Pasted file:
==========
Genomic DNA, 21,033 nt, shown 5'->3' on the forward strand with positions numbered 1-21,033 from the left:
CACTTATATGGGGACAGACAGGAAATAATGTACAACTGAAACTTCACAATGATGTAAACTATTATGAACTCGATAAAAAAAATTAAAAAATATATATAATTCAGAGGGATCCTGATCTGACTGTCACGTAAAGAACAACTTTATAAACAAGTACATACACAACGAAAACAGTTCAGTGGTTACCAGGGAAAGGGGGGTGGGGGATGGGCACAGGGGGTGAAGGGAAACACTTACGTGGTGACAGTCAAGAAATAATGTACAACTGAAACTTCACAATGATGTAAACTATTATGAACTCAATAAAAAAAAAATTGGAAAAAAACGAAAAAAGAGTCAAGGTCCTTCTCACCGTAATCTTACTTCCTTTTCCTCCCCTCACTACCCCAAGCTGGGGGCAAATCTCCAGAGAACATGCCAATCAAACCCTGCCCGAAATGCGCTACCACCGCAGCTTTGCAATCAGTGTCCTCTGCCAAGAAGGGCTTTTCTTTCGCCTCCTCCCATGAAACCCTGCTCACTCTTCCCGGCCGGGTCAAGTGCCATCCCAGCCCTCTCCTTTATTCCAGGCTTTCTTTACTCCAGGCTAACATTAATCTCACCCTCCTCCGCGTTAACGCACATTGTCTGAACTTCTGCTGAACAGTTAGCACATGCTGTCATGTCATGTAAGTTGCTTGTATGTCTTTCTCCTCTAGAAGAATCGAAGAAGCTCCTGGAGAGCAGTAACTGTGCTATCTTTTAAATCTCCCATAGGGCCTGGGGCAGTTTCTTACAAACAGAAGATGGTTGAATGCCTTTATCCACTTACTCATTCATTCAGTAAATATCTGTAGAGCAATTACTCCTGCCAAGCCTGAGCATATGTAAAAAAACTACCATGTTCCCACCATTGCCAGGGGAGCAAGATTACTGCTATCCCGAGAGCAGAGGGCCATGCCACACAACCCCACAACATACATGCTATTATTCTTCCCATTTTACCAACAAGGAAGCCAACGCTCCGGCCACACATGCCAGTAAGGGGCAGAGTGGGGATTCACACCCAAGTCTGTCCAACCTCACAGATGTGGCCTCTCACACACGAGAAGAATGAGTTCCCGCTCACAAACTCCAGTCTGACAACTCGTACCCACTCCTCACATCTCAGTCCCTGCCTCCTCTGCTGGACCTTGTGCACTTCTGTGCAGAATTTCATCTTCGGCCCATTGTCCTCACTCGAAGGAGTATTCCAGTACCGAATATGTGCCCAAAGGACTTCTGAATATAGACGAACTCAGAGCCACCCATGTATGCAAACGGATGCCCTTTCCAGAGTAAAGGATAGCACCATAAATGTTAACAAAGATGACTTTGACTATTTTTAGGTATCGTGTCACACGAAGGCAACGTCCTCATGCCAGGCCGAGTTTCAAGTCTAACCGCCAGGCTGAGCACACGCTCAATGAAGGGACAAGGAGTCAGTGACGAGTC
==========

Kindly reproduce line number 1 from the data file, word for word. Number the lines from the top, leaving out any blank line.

Genomic DNA, 21,033 nt, shown 5'->3' on the forward strand with positions numbered 1-21,033 from the left: